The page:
Interviewed recently about the government’s plan to roll back key consumer protections in Labor’s financial advice legislation, Arthur Sinodinos said his advice to consumers was to “get more informed”.
“At the end of the day that is the best sanction on financial advisers,” said Sinodinos, who has been in charge of the revision.
The problematic nature of that proposition can be highlighted by this week’s revelations about Sinodinos’ role in Australian Water Holdings.
On his own account, despite being paid $200,000 annually as a director, he didn’t know of the company’s financial connection to the Obeid family or the donations it gave to the Liberal party. In the wake of what came out at ICAC, Sinodinos has now stepped aside as Assistant Treasurer while the inquiry is on.
If Sinodinos, with years of political and business experience, couldn’t be across such key facts about a company of which he became chairman, how can he and the government credibly argue that someone with no expertise can be their own best watchdog on those proffering financial advice?
Perhaps key information about AWH might have been kept from Sinodinos; certainly the Coalition’s amendments will make it easier for the financial advice industry to avoid telling clients pertinent facts.
The government’s changes to FoFA (Future of Financial Advice) legislation are in response to industry pressure – although some even there believe they go too far – and were promised before the election.
Driven by the collapse of firms such as Storm Financial, Labor introduced a raft of consumer protections. Advisers must act in their client’s best interest. They have to get clients to “opt in” every two years to continue to receive their service. Annual statements disclosing fees and details of services performed are required. “Conflicted remuneration” is banned – for example, commissions paid by product providers to financial advisers.
The Abbott government is set to water down the “best interest” requirement; scrap the “opt in” provision; limit the annual disclosure measure so it applies just to post July 1, 2013 clients; and apply the ban on “conflicted remuneration” only to the provision of personal advice - exempting general advice.
The return of commissions is seen as particularly advantaging the banks, and as identified with Sinodinos, who was a NAB executive in his time in the business world. It was one measure that was not part of the pre-election policy.
Questioned on the ABC’s Lateline about the concern that, for example, bank staff could be motivated by remunerations that were not obvious to the consumer, Sinodinos said: “the bank teller has to disclose to the person that if you want something that is focused on your circumstances, please get personal advice and the product disclosure.”
But how many bank clients, especially those not financially savvy, would miss this orange light? A skilled salesman, anxious to get his reward, could make it sound just a conversation line.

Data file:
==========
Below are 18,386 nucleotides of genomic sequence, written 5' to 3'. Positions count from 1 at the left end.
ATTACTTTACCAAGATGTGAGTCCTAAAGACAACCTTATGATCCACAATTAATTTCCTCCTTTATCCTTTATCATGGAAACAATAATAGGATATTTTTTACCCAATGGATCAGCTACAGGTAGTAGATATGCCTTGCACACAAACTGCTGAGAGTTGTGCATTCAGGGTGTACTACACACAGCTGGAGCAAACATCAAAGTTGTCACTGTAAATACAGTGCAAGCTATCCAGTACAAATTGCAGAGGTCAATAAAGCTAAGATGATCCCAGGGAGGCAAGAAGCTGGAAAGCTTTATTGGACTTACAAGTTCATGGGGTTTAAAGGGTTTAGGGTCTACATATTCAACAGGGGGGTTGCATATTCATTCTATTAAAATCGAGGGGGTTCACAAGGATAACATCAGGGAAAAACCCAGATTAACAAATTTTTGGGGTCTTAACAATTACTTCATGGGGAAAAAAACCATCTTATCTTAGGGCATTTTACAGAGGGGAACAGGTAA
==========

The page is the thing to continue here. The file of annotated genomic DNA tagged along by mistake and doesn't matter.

The Financial Planning Association of Australia is strongly against the payment of commissions, and has been vocal about that part of the government’s plan.
The government has now, late in the piece, tightened its proposals so a commission would only be able to be paid to direct employees of the organisation – still okay for the banks - and only if they have not provided personal advice in the past year.
Matthew Rowe, chairman of the FPA, welcomes this but reiterates that the FPA remains opposed to commissions. “We believe commissions on investment and superannuation products are a conflict that cannot be managed and must be avoided,” he says.
The government is very anxious to get its liberalisation operating quickly. Legislation was introduced this week - but that process is too slow for it.
The changes (now falling under the responsibility of Finance Minister Mathias Cormann, who is doing Sinodinos’s work) are due to be brought in by regulations late next week (in response to a question on Thursday a government source said the timetable for the regulations was still being finalised). These would take effect at once. Labor promises to try to disallow them; but that could not be before Parliament resumes in mid- May for the budget session.
It’s a cat and mouse game bringing uncertainty for the industry, which could find its operating rules altering several times in a short while – and potential confusion for consumers.
The government’s changes are dressed up as part of its “cutting red tape” push, that it began to roll out this week and will continue next week - a broad initiative which, unfortunately for the Coalition, was overshadowed by the Sinodinos affair.
The anti red tape mission is part policy sense and good housekeeping, part gimmick (to be seen to be doing something that’s liked by business and the base) and part ideology.
Yes, too much red (and green) tape is bad and should be periodically cleaned out. Some of it is important - because it adds to business burdens, has outlived its usefulness or no longer serves its purpose. Some of the really old stuff falls into the category of historical oddity – it doesn’t really matter that it’s there except to those with extremely tidy minds.
But to define regulation simply in terms of “red tape” is to substitute propaganda for proper thinking. We have, and need, many regulations for the public good – and among them are robust consumer protections in complex areas.
As in medicine and law, so with financial advice. People should be able to have confidence that there are strong safety checks, rather than having to second guess what they’re told and wonder about the connections and motives of those telling them.
Listen to the latest Politics with Michelle Grattan podcast, with guest Cathy McGowan here.